In her remarkable life, Margaret Thatcher achieved what Hillary Rodham Clinton still wants (or at least what the pundits say she wants): She became the first elected female leader of her country, and she did it in such a determined way that her sex was almost an afterthought.
In many respects, the two women are profoundly different. Thatcher, who died Monday at 87, was a self-described "conviction politician" and arch-conservative who channeled Milton Friedman and bonded fiercely with "Ronnie" Reagan, her great pal and partner on the world stage as the Cold War came to an end. Oddly enough, she and Reagan personally even came to a similar end: suffering, in their old age, Alzheimer’s dementia. And Thatcher became as much of a myth-shrouded icon to conservatives in her country as Reagan has been to America’s.
Clinton, of course, has been known through most of her political career as an unabashed liberal; many conservatives still have not forgiven her for her ambitious 1993 proposal to provide universal health care, the liberal bookend to today’s much-criticized Obamacare law. And unlike Thatcher, who while never denying her womanhood appeared to stride past it, Clinton has made women’s rights her signature issue around the world. It was no accident last week when, in the first speeches she has given since leaving her job as secretary of State, Clinton appeared at two different forums with a singular message: "Let's keep telling the world over and over again that yes, women's rights are human rights and human rights are women's rights once and for all," she said at the Women in the World summit in New York.
Despite these differences, there are a few things that Hillary Clinton could learn from the career of Margaret Thatcher.
Lesson one: Let people know what you stand for. No one ever doubted Thatcher’s position—good or bad, right or wrong. Yet it’s not always clear any longer where Clinton stands on many issues, beyond women’s rights.
By her own admission, Clinton has traveled a long way politically; what we're not quite sure of is where she is ending up. "I have gone from a Barry Goldwater Republican to a New Democrat," she once said. "But I think my underlying values have remained pretty constant: individual responsibility and community." Yet throughout her career, she has not clarified her philosophy, or how she reconciles the clash between "individual responsibility and community." Where does the It-Takes-A-Village Hillary meet up with the centrist New Democrat who sided with her husband's pro-business policies?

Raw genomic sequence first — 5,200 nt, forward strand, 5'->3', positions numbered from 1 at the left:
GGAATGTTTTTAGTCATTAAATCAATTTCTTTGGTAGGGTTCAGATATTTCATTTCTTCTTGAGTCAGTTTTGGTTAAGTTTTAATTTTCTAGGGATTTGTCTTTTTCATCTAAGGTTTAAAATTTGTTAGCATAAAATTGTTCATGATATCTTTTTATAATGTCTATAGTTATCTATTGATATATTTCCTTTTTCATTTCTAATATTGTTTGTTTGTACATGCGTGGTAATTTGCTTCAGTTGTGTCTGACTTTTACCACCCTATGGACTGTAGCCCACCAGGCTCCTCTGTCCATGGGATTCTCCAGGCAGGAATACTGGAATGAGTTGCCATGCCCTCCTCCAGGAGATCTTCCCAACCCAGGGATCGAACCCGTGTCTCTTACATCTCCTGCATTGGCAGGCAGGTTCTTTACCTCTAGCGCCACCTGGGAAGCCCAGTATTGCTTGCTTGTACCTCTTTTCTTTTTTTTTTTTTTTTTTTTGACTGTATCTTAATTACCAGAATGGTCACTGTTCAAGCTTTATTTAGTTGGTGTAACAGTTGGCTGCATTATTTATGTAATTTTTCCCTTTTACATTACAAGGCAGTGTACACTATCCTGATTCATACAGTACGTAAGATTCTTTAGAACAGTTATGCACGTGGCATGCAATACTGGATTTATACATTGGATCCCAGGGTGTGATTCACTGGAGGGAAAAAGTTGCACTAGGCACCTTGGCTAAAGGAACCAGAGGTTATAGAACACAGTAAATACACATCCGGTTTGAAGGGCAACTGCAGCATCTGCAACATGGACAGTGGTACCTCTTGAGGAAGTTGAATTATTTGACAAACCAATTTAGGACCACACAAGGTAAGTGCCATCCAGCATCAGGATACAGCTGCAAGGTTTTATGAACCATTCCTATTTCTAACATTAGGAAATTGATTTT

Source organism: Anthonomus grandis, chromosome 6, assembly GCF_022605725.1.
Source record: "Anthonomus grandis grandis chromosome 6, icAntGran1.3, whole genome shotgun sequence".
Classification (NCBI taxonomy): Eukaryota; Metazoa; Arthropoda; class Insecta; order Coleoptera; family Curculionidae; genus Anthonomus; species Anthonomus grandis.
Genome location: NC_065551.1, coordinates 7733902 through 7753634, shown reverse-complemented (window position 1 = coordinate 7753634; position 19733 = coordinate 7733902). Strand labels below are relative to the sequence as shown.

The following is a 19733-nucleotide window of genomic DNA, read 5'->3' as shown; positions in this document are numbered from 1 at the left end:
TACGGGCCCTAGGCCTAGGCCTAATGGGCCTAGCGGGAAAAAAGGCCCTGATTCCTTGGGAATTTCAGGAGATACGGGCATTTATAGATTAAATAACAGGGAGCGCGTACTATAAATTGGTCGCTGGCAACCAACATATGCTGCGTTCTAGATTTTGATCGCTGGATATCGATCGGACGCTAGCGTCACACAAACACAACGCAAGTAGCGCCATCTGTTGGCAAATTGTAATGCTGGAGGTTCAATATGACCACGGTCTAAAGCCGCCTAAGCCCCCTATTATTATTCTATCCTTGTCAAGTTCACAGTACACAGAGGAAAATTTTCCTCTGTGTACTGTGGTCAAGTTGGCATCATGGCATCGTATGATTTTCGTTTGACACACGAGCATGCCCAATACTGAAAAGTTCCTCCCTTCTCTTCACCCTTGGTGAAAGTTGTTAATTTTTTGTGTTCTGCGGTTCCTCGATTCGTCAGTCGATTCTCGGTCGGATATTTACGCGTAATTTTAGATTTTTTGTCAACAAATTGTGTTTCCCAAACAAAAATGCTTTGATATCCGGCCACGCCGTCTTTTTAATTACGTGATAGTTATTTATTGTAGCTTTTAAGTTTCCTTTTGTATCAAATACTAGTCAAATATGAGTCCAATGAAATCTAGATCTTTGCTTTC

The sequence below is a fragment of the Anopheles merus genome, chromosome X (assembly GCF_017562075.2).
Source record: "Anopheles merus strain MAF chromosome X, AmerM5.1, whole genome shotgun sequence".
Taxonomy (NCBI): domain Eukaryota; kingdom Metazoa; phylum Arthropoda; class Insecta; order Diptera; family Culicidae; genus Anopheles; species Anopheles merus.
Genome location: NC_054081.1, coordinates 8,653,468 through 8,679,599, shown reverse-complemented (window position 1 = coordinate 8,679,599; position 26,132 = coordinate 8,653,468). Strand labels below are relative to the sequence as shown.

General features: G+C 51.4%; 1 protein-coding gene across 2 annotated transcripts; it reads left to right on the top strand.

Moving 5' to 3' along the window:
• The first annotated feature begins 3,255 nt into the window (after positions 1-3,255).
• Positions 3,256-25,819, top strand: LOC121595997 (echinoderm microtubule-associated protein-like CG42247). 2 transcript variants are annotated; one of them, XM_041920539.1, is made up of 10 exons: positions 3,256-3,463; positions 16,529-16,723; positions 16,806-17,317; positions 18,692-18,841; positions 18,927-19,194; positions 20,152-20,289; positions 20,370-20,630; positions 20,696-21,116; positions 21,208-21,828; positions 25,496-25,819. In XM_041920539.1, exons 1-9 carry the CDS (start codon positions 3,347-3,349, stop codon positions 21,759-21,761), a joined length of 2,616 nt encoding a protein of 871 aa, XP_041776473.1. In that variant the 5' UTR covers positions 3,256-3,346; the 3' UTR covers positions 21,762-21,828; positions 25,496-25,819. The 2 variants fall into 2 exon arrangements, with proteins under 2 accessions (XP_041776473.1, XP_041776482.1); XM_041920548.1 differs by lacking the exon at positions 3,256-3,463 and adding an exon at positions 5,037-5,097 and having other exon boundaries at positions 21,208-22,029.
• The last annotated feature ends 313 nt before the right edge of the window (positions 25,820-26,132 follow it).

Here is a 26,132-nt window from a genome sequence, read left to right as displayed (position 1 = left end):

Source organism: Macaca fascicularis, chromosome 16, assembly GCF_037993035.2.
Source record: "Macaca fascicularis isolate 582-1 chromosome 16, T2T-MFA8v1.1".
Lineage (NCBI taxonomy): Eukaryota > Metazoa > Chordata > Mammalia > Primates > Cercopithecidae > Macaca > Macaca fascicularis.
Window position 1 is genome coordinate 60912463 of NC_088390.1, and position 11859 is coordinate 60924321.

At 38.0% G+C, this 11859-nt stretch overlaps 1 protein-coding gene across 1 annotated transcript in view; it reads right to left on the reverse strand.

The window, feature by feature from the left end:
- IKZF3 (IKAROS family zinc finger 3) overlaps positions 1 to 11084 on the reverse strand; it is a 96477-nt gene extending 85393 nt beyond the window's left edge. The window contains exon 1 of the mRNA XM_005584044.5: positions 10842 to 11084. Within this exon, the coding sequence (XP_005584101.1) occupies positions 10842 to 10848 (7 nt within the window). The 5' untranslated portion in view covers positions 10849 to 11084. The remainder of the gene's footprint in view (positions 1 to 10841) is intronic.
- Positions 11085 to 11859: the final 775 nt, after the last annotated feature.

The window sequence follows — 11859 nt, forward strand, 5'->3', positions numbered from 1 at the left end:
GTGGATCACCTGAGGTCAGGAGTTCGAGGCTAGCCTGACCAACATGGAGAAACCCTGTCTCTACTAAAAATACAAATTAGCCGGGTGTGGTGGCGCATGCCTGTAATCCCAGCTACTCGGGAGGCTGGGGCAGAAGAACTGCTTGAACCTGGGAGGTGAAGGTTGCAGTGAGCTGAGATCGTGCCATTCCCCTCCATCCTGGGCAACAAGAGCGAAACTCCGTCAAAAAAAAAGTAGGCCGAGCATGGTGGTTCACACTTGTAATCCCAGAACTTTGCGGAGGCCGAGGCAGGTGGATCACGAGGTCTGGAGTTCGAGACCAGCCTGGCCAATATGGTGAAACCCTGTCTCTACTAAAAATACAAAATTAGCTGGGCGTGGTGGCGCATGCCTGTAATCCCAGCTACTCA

Thatcher, by contrast, always made herself starkly (and some times obnoxiously) clear on the dangers of "socialism" and the lack of a "spine" abroad. Clinton’s ambiguity over her early support for the Iraq war hurt her in 2008; and despite her enormous popularity, a similar mushiness could put her presidential prospects in jeopardy in 2016, unless she mounts a whole new effort to define herself. As Thatcher once wrote archly: "What great cause would have been fought and won under the banner: 'I stand for consensus?' "
In other respects, the two women share some intriguing similarities. Both are renowned for their toughness ("She’s tougher than he is," one close senior aide who worked for both Hillary and her husband, Bill Clinton, once remarked). And like Thatcher, Clinton has proved something of an iron lady as secretary of State, preventing Obama from going "wobbly" (Thatcher’s famous admonition to George H.W. Bush as he hesitated over Saddam Hussein’s invasion of Kuwait in 1990) on a number of issues.
Clinton often played the realist hawk on China, Iran, and North Korea. Obama came to depend on Clinton to hammer Iran (which she declared in a speech in 2010 was becoming a "military dictatorship"), and to harangue Israeli Prime Minister Benjamin Netanyahu over his defiance of U.S. demands for a settlement freeze. It was Clinton who prodded the president into toughening sanctions against Iran to historic degrees of severity. She allied with then-Defense Secretary Robert Gates in 2009 to press for a 30,000-troop surge to address the chaos of Afghanistan, and in 2011 she got the president to support a NATO-led intervention in Libya. It was also Clinton’s State Department that was largely responsible for a broad strategic "pivot" to Asia in order to counter China’s rising influence, and she personally led the way with a historic trip that brought long-isolated Myanmar into the fold of American partners. In a deft mix of realpolitik and values promotion, Clinton cut a deal that turned the political fate of democracy activist Ang San Suu Kyi into a litmus test for progress, which that country’s military-spawned leadership will be asked to demonstrate in order to secure U.S. aid. In an interview with me in 2010, then-national security adviser James Jones credited Clinton with being "one of the articulators of the overall strategy that we all adopted" on both Iran and China.
At the same time, Clinton has developed a reputation for delivering important speeches about political values, in almost Thatcher-like fashion, especially a series of Churchillian-sounding warnings about the "new information curtain" descending on countries that are censoring or shutting down their Internet access.
But as we remember Margaret Thatcher, we are also reminded that America’s own Iron Lady has a long way to go in telling the public what kind of a leader she will really be. Ever since her earliest days by candidate Bill Clinton’s side—when she earned enmity for appearing to disparage "standing by her man" and then during the wounding years of Whitewater—Clinton has worked hard at being liked. She has largely succeeded. Yet as Thatcher once said, "If you just set out to be liked, you will be prepared to compromise on anything at anytime, and would achieve nothing."